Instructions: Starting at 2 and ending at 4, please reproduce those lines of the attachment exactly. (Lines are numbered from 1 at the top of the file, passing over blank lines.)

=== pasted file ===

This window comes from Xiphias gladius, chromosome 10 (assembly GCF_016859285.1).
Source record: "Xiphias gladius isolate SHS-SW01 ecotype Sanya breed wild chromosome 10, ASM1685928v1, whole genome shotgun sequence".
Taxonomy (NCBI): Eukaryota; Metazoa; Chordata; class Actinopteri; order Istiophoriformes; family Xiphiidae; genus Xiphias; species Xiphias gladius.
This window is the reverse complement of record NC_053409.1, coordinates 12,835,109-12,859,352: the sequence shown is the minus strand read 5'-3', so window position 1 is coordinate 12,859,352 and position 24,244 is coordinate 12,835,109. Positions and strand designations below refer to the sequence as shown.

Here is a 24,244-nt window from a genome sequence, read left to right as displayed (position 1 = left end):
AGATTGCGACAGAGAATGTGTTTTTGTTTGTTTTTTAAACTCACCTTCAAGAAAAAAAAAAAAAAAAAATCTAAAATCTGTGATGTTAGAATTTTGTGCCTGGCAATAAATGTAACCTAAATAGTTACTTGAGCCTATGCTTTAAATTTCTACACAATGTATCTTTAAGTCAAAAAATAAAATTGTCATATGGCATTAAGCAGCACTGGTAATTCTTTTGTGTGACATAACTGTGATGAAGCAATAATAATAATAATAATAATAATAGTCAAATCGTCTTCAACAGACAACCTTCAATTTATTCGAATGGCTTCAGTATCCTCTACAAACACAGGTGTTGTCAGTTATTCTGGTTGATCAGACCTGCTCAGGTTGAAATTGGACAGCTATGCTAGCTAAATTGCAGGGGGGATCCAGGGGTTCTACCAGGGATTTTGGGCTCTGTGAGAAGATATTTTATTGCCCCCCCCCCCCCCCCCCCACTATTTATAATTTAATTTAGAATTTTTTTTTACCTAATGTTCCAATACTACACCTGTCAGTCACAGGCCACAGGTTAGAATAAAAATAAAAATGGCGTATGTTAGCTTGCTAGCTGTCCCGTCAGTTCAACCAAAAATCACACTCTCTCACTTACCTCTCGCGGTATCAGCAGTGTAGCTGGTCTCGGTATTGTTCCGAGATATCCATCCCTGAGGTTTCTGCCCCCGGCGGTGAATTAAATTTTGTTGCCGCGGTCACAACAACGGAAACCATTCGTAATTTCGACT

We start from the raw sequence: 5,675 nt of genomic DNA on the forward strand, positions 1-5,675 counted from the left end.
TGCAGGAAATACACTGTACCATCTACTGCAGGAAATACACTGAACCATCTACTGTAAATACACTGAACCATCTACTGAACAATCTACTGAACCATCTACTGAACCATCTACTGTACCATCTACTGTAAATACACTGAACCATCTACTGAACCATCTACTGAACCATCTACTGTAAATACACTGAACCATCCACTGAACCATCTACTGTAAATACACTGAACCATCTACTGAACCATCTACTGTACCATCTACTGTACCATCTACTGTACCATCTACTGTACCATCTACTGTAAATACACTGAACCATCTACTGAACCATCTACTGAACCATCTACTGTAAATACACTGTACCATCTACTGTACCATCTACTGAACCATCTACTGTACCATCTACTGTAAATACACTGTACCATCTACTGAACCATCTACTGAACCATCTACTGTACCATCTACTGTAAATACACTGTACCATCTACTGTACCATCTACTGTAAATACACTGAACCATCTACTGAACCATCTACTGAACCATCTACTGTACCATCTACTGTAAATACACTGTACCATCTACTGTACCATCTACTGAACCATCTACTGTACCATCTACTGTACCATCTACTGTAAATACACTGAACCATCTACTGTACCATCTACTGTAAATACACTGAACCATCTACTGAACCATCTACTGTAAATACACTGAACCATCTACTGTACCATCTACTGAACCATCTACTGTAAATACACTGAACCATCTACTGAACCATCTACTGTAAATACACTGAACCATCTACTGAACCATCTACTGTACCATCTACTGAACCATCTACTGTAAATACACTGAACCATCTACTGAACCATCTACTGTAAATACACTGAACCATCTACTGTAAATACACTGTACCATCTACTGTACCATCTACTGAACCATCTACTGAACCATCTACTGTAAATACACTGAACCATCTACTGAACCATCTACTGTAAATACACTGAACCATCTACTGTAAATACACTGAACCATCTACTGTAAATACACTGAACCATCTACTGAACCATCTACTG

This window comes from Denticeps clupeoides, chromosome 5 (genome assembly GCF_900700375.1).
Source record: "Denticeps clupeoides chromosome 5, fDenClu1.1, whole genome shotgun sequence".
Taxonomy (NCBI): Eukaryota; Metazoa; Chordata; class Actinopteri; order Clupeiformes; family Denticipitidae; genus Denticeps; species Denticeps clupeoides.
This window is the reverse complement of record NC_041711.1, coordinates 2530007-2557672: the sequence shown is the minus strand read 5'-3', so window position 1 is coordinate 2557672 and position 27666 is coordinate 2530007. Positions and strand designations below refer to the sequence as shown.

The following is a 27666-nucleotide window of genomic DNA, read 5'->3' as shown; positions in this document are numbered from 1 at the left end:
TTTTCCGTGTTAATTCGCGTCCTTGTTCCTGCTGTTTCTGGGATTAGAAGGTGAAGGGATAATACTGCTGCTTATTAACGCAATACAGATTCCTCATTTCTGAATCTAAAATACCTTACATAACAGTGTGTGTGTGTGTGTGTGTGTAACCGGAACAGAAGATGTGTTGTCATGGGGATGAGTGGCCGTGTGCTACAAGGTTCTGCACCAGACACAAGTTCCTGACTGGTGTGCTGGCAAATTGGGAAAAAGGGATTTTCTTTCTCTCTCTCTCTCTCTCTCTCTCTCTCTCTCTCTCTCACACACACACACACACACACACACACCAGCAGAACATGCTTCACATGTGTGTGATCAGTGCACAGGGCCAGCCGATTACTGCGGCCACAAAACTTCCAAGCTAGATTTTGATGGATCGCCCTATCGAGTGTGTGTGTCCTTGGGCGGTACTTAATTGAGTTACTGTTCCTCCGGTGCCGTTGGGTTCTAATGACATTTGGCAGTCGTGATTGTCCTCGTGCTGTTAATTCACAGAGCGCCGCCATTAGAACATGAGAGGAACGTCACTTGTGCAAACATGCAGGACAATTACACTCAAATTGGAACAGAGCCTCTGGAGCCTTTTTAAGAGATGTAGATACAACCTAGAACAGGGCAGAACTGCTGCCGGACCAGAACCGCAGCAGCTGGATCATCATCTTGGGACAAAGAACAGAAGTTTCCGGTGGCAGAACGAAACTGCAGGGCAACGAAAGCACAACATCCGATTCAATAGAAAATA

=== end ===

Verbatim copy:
Source record: "Xiphias gladius isolate SHS-SW01 ecotype Sanya breed wild chromosome 10, ASM1685928v1, whole genome shotgun sequence".
Taxonomy (NCBI): Eukaryota; Metazoa; Chordata; class Actinopteri; order Istiophoriformes; family Xiphiidae; genus Xiphias; species Xiphias gladius.
This window is the reverse complement of record NC_053409.1, coordinates 12,835,109-12,859,352: the sequence shown is the minus strand read 5'-3', so window position 1 is coordinate 12,859,352 and position 24,244 is coordinate 12,835,109. Positions and strand designations below refer to the sequence as shown.